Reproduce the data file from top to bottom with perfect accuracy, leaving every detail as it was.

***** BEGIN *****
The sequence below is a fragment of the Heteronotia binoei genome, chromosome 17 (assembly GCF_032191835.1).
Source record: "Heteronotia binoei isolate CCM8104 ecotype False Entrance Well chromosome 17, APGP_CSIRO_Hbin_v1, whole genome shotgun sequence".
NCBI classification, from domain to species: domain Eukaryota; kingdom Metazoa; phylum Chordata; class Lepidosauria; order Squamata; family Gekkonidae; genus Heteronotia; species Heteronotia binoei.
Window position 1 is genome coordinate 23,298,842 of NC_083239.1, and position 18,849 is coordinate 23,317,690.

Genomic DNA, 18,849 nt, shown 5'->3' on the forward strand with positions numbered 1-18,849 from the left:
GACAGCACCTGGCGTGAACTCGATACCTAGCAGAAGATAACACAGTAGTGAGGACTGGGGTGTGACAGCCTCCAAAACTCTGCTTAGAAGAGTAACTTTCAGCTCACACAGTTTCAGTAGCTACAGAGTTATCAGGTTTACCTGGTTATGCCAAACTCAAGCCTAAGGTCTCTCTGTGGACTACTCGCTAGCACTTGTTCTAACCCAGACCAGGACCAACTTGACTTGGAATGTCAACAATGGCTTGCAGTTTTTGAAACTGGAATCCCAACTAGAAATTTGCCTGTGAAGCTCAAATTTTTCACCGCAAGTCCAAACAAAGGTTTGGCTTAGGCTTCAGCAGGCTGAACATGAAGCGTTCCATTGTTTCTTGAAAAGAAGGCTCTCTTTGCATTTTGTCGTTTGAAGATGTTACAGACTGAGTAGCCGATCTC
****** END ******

The sequence below is a fragment of the Heteronotia binoei genome, chromosome 17 (assembly GCF_032191835.1).
Source record: "Heteronotia binoei isolate CCM8104 ecotype False Entrance Well chromosome 17, APGP_CSIRO_Hbin_v1, whole genome shotgun sequence".
NCBI classification, from domain to species: domain Eukaryota; kingdom Metazoa; phylum Chordata; class Lepidosauria; order Squamata; family Gekkonidae; genus Heteronotia; species Heteronotia binoei.
Window position 1 is genome coordinate 23,298,842 of NC_083239.1, and position 18,849 is coordinate 23,317,690.

Genomic DNA, 18,849 nt, shown 5'->3' on the forward strand with positions numbered 1-18,849 from the left:
GACAGCACCTGGCGTGAACTCGATACCTAGCAGAAGATAACACAGTAGTGAGGACTGGGGTGTGACAGCCTCCAAAACTCTGCTTAGAAGAGTAACTTTCAGCTCACACAGTTTCAGTAGCTACAGAGTTATCAGGTTTACCTGGTTATGCCAAACTCAAGCCTAAGGTCTCTCTGTGGACTACTCGCTAGCACTTGTTCTAACCCAGACCAGGACCAACTTGACTTGGAATGTCAACAATGGCTTGCAGTTTTTGAAACTGGAATCCCAACTAGAAATTTGCCTGTGAAGCTCAAATTTTTCACCGCAAGTCCAAACAAAGGTTTGGCTTAGGCTTCAGCAGGCTGAACATGAAGCGTTCCATTGTTTCTTGAAAAGAAGGCTCTCTTTGCATTTTGTCGTTTGAAGATGTTACAGACTGAGTAGCCGATCTC